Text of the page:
North Londoner, Eddie Bovington joined the West Ham groundstaff in 1957 and received his first taste of first team football in an end of season encounter at Old Trafford in 1961.  Bovington’s progress at Upton Park was very slow, however, and it was only after the Hammers were thrashed 8-2 at home by Blackburn Rovers on Boxing Day, 1963 that he secured a proper run in the side; Bovington for Peters being the only change for the return fixture two days later which saw a 3-1 win for West Ham.  Bovington’s man marking job on Rover’s Bryan Douglas had made a huge difference and he kept his place for the remainder of the season including the run all the way to Wembley for FA Cup success.  The following season again saw Bovington as a regular starter in his man-marker role but in March 1965 he suffered a bad kneecap injury which kept him out for the remainder of the season, including the concluding games of the European Cup Winners Cup campaign.  Bovington never had a great rapport with manager Greenwood and went on to play just two more seasons before hanging up his boots at aged 26 to join his family’s tailoring business.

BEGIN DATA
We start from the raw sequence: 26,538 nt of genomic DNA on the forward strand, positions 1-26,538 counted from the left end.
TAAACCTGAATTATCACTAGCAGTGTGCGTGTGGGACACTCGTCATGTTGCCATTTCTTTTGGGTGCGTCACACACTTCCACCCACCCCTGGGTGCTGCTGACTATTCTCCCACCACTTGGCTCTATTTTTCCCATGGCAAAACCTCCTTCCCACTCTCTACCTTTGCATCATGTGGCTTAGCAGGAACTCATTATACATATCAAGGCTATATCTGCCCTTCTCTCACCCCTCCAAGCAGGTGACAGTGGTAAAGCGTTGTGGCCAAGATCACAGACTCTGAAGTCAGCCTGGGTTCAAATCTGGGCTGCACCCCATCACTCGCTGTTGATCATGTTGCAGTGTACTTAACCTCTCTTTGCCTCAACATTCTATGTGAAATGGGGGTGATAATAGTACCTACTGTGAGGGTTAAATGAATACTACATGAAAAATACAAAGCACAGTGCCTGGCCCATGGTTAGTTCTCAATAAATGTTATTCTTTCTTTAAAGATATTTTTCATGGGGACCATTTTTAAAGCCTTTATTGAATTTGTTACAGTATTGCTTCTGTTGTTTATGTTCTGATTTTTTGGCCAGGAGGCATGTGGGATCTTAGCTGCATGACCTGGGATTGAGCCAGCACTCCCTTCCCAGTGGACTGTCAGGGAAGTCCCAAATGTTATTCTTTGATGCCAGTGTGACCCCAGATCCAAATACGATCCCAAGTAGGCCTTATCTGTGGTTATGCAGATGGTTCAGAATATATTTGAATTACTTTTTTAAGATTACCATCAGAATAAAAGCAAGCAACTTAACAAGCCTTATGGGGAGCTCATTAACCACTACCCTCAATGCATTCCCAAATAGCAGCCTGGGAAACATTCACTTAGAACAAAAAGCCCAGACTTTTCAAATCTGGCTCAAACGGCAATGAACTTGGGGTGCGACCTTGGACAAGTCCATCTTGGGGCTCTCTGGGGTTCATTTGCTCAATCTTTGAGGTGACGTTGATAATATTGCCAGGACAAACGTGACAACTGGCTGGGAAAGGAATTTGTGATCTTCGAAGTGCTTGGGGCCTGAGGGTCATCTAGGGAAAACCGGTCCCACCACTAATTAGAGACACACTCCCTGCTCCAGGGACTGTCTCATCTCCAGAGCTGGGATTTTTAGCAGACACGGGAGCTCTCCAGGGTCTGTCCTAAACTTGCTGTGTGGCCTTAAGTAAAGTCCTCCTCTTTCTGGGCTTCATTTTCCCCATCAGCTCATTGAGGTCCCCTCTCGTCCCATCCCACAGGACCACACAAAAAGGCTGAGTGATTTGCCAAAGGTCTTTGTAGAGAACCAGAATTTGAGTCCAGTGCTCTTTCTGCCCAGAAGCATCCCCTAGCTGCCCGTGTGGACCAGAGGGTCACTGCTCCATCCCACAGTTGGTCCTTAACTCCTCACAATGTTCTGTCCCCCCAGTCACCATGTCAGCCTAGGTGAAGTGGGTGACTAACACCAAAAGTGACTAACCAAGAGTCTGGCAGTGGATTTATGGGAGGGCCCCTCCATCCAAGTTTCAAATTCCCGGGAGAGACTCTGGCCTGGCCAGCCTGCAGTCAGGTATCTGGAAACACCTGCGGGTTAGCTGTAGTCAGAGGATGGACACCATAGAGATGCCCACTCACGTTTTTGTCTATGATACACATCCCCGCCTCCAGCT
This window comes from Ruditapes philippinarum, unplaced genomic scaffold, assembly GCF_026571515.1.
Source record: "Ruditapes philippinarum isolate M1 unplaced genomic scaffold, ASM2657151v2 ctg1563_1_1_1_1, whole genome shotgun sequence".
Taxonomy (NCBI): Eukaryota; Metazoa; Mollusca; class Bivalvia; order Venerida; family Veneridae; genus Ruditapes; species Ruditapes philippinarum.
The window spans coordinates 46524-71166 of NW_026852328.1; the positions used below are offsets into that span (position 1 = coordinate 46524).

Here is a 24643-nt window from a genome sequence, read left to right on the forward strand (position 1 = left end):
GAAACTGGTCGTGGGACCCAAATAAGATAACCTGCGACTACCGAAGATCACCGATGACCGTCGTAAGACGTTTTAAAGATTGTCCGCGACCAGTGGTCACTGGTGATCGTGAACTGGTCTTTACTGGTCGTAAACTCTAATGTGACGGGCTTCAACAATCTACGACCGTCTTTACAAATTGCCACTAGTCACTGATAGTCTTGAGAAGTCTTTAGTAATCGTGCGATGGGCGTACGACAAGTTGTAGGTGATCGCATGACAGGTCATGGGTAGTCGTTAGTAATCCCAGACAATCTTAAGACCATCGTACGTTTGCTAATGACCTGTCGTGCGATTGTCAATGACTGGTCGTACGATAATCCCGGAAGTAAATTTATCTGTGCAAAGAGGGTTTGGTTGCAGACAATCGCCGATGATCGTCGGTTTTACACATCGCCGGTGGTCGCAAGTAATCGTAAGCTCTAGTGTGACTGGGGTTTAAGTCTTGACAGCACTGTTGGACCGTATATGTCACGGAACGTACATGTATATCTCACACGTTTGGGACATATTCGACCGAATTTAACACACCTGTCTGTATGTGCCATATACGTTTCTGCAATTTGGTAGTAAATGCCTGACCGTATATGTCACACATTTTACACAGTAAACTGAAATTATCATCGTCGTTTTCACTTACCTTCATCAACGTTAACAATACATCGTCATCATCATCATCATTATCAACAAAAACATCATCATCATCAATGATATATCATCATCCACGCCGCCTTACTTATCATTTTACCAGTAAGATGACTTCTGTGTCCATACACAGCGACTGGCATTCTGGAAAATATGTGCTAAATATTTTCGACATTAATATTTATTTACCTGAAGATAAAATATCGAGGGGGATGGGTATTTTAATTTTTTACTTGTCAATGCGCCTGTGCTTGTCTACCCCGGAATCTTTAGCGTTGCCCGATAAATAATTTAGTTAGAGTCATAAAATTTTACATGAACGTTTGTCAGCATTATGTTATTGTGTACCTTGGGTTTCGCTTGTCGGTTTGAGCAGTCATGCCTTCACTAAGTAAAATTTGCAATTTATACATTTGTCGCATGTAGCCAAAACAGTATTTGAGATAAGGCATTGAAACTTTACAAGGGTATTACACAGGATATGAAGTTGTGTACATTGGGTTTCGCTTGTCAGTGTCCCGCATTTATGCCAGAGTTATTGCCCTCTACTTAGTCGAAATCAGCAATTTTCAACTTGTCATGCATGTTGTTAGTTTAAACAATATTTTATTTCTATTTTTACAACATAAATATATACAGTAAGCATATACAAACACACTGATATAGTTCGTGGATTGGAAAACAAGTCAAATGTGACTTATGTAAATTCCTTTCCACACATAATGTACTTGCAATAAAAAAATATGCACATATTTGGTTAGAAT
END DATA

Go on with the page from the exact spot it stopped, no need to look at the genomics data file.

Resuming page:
4       Tomas Repka

Tomas Repka established a new West Ham record transfer fee when he was signed from Fiorentina by Glenn Roeder in September 2001 to embark on a topsy-turvy career at Upton Park.  Sent-off on his debut at Middlesbrough, Repka then put in a man-of-the-match performance in a 3-0 home win against Alan Shearer and Newcastle before being sent-off again the following week in a 7-1 defeat at Blackburn.  Repka spent much of his West Ham career as part of an accident prone central defensive partnership with Christian Dailly or at right back where his performances were typically commited and uncompromising but with a high probability of a rush of blood at any moment.  He was a regular in the side relegated in 2002/03 (one red card at home to Fulham) but stayed around in the second level for two seasons to help steer the Hammers back to the Premier League (one red card at home to Preston).  Repka played a further half a season back in the Premier League before deciding to return to his homeland for family reasons.  By the time of his final game, at home to Fulham, Repka had turned around the widely held liability status of his early Hammers career into one of cult hero.